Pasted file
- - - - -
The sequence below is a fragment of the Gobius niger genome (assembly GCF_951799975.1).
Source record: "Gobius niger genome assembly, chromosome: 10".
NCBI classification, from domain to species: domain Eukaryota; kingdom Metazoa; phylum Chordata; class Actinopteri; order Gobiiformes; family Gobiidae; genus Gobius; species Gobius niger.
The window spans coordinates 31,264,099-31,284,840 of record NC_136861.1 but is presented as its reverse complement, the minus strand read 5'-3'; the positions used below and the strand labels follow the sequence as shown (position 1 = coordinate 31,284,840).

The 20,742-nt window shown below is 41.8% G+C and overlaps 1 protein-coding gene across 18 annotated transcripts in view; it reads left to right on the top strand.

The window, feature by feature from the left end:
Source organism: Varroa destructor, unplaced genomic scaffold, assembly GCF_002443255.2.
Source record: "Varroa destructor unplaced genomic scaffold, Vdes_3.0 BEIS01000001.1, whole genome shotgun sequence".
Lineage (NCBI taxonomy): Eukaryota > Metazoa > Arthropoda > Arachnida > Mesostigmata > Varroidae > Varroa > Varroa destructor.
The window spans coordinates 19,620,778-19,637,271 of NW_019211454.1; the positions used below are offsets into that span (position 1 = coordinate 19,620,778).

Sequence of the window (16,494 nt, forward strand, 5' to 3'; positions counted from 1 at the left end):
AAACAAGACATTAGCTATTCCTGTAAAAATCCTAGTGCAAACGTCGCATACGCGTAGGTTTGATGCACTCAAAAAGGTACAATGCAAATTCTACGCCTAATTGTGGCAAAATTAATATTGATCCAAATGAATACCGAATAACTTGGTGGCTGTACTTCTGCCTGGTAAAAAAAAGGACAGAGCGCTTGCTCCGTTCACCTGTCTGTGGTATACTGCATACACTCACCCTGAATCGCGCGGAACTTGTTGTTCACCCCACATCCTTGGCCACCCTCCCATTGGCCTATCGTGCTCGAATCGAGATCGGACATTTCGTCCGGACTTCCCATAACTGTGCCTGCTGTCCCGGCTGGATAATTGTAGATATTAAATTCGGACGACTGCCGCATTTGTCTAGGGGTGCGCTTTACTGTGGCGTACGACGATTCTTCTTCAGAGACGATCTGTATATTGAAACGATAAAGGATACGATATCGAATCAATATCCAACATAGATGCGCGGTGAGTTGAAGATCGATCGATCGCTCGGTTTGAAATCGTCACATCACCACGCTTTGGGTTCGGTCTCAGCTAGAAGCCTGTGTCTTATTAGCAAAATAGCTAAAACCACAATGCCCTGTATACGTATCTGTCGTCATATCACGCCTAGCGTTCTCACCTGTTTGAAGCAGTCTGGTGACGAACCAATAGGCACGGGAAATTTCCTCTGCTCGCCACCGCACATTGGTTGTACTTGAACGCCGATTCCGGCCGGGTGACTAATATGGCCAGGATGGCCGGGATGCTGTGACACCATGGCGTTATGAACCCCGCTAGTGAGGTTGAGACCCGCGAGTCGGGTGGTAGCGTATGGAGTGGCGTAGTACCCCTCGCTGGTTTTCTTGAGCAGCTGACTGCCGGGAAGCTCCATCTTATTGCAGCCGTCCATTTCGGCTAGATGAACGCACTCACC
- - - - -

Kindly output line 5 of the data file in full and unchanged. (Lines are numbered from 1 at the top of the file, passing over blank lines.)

The 20,742-nt window shown below is 41.8% G+C and overlaps 1 protein-coding gene across 18 annotated transcripts in view; it reads left to right on the top strand.